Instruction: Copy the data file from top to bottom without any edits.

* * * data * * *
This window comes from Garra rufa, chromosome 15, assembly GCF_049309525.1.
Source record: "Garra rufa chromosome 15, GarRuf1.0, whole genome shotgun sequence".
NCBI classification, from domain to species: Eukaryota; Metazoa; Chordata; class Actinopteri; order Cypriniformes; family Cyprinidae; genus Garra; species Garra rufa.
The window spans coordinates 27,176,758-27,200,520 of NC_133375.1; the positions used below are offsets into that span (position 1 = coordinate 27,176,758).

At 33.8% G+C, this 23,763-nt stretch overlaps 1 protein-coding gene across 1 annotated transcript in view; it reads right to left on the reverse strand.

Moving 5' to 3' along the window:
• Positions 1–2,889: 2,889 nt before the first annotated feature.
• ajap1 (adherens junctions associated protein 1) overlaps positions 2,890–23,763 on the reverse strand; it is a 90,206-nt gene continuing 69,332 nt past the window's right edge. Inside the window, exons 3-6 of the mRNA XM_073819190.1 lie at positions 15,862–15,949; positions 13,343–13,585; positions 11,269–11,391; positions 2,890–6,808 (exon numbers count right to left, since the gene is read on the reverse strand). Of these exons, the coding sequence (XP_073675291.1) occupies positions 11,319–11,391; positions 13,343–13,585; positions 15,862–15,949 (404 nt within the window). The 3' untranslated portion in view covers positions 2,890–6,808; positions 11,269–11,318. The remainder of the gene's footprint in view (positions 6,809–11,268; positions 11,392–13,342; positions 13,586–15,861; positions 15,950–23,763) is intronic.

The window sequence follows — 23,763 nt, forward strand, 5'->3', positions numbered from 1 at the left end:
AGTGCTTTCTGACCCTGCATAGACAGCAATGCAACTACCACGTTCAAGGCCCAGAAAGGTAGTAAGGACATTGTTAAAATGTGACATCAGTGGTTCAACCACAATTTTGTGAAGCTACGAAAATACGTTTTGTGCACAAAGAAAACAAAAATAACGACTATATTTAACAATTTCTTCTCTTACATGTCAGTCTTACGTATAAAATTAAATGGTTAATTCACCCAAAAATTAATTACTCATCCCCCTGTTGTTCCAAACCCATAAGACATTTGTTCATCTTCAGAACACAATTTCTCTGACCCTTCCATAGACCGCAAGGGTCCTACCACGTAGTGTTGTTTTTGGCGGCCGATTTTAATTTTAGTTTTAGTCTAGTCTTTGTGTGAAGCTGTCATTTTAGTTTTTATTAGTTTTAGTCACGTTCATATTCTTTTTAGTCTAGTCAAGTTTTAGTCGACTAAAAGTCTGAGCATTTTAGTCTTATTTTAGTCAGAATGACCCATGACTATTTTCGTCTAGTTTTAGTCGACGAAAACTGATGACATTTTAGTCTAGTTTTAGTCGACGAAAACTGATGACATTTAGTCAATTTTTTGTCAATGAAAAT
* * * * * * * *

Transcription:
This window comes from Garra rufa, chromosome 15, assembly GCF_049309525.1.
Source record: "Garra rufa chromosome 15, GarRuf1.0, whole genome shotgun sequence".
NCBI classification, from domain to species: Eukaryota; Metazoa; Chordata; class Actinopteri; order Cypriniformes; family Cyprinidae; genus Garra; species Garra rufa.
The window spans coordinates 27,176,758-27,200,520 of NC_133375.1; the positions used below are offsets into that span (position 1 = coordinate 27,176,758).

At 33.8% G+C, this 23,763-nt stretch overlaps 1 protein-coding gene across 1 annotated transcript in view; it reads right to left on the reverse strand.

Moving 5' to 3' along the window:
• Positions 1–2,889: 2,889 nt before the first annotated feature.
• ajap1 (adherens junctions associated protein 1) overlaps positions 2,890–23,763 on the reverse strand; it is a 90,206-nt gene continuing 69,332 nt past the window's right edge. Inside the window, exons 3-6 of the mRNA XM_073819190.1 lie at positions 15,862–15,949; positions 13,343–13,585; positions 11,269–11,391; positions 2,890–6,808 (exon numbers count right to left, since the gene is read on the reverse strand). Of these exons, the coding sequence (XP_073675291.1) occupies positions 11,319–11,391; positions 13,343–13,585; positions 15,862–15,949 (404 nt within the window). The 3' untranslated portion in view covers positions 2,890–6,808; positions 11,269–11,318. The remainder of the gene's footprint in view (positions 6,809–11,268; positions 11,392–13,342; positions 13,586–15,861; positions 15,950–23,763) is intronic.

The window sequence follows — 23,763 nt, forward strand, 5'->3', positions numbered from 1 at the left end:
AGTGCTTTCTGACCCTGCATAGACAGCAATGCAACTACCACGTTCAAGGCCCAGAAAGGTAGTAAGGACATTGTTAAAATGTGACATCAGTGGTTCAACCACAATTTTGTGAAGCTACGAAAATACGTTTTGTGCACAAAGAAAACAAAAATAACGACTATATTTAACAATTTCTTCTCTTACATGTCAGTCTTACGTATAAAATTAAATGGTTAATTCACCCAAAAATTAATTACTCATCCCCCTGTTGTTCCAAACCCATAAGACATTTGTTCATCTTCAGAACACAATTTCTCTGACCCTTCCATAGACCGCAAGGGTCCTACCACGTAGTGTTGTTTTTGGCGGCCGATTTTAATTTTAGTTTTAGTCTAGTCTTTGTGTGAAGCTGTCATTTTAGTTTTTATTAGTTTTAGTCACGTTCATATTCTTTTTAGTCTAGTCAAGTTTTAGTCGACTAAAAGTCTGAGCATTTTAGTCTTATTTTAGTCAGAATGACCCATGACTATTTTCGTCTAGTTTTAGTCGACGAAAACTGATGACATTTTAGTCTAGTTTTAGTCGACGAAAACTGATGACATTTAGTCAATTTTTTGTCAATGAAAAT